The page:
Tuesday, February 14, 2012

The Alchemist

Here's an article from back in the day

Earning His STRIPES
Although The Alchemist's first group, The Whooliganz, disbanded in the mid-'90s, Al stayed close with the Soul Assassins team — especially its producer, DJ Muggs, who became his mentor and frequent collaborator. “I worked a lot with Muggs under the radar,” The Alchemist says. “I was still coming up. I had just learned how to make beats, and I was just eager. So Muggs kinda took me in. We would collaborate on beats a lot; I was living at his crib damn near every day. I would just crash on the couch; we'd wake up and make joints. It was for the [Cypress Hill III: Temples of Boom] album. I was blessed to be in the circle and just be able to learn.

“Our working relationship was great because there was always a respect for each other's talents and skills,” Al continues. “At that time in my career, I was still a nobody trying to come up, and Muggs was one of the biggest names in music, so, naturally, he ran the show, and I found ways to add on and fit in. I was nice with the [Ensoniq] ASR-10 keyboard, which was good for manipulating samples because of the extended sample time and the feel of the keys, and Muggs was the man with the [E-mu] SP-1200, which was the shit for drums because of the gritty sound because of the sample rate. We knew each other's strengths: I'd usually work the music, and he'd work the drums. But at the end of the day, it was Muggs' call on what we'd keep or erase, and I always respected that.

“It was a great learning experience because he had the know-how to produce songs and albums in their entirety — all the meticulous details involved with making a hit record from start to finish — whereas at that time, I was still just a beat maker wrapped up in sample-chopping techniques and drum sounds, kinda like a driver who looks only 10 feet ahead when driving, when Muggs was looking miles ahead. However, his style of producing was very renegade and unorthodox, and I was all into precision and discovering new techniques, also working with technology to take shit to the next level, so we taught each other things. The most important thing I learned from Muggs was to never be lazy, to take a song or album to the next level and carefully scan the entire body of work slowly with a magnifying glass to make sure every second of the song was right.

“He was — he still is — like a big brother to me,” The Alchemist concludes. “He was keeping me paid. I'd have $1,000 cash in my pocket — it was great; we were eating at Benihana everyday. Then, the album came out, and everything said, ‘Produced by Muggs.’ I didn't really have any credit anywhere. But at that time, I really didn't trip. I was very confident with it because I knew that I was making my mark, and I was earning my stripes. There was a handful of my friends who I grew up with being like, ‘Yo, man, what's up? Why is your name not on here?’ So I had to correct them so they could understand that was part of the game. It helped me realize that I needed to become Alchemist. And I owe Muggs for that; it was like a life-lesson thing. I'm still down with Soul Assassins.”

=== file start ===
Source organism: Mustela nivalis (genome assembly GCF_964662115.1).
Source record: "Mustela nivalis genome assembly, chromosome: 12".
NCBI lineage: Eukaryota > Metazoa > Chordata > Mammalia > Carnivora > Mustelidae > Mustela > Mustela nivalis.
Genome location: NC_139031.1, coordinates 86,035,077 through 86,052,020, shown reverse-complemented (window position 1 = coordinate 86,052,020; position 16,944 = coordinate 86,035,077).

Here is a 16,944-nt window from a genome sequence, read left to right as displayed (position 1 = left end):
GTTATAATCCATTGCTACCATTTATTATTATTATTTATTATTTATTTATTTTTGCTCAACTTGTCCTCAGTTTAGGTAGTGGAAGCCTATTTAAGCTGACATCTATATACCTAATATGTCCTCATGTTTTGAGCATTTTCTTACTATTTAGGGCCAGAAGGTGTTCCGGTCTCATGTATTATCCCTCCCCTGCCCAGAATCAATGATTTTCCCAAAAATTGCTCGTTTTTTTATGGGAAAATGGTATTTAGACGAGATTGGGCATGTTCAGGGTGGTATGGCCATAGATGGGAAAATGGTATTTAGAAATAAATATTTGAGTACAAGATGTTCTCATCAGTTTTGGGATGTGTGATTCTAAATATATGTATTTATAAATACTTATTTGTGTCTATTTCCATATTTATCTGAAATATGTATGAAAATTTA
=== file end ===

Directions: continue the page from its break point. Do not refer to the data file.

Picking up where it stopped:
Thursday, December 15, 2011

One of the best blogs on the net

I recommend anyone who hasn't go and check out www.claaa7.blogspot.com He drops all sorts of rare out of print shit, is up on the latest dope artists, and has good write ups. He writes better than most people on the internet about hip hop and english isn't even his first language. I highly highly recommend his blog.


His new album is out. There's a livestream of it on youtube. Check it out. The Roots dropped a new album recently too, called Undun. It's really good from what I've heard. Some shit you could play around anyone regardless of whether they like hip hop, although probably not to the same extent as Wake Up.

Friday, November 18, 2011

God's Stepson

God's Son by Nas Remix album done by 9th Wonder

I used to listen to God's Son by Nas reguarly. I liked pretty much everything about it, had no complaints about the beats at all really. now, I listen to the remix version done by 9th Wonder almost without ever listening to the original incarnation.

I wish there was a mastered version, but it's good enough quality for me to have listened to it too many times to count.

I downloading it from the link I provided. The instrumentals are readily available as well.


One of the most underrated MCs who has dropped since 2000 I think. His first album, Body of the Life force, is truly a classic. DJ Premier blessed him with the production. There are various great songs such as Equality, D&D Soundclash, Mic Stance, and my personal favorite Whirlwind Thru Cities. The Morgan Freeman sample at the beginning of that is too dope.

I think he currently lives in Switzerland or somewhere similar. A shame, he is a great MC, I'd love to hear some new material from him.

Tuesday, November 15, 2011

Crime Albums

I haven't had time for in depth posts, but if you're looking for really good mafioso themed albums that have been released in the past few years, I highly recommend Only Built for Cuban Linx 2 by Raekwon, Marcberg by Roc Marciano, and Riches, Royalty and Respect by Kool G Rap (arguably greatest rapper of all time). All are great albums.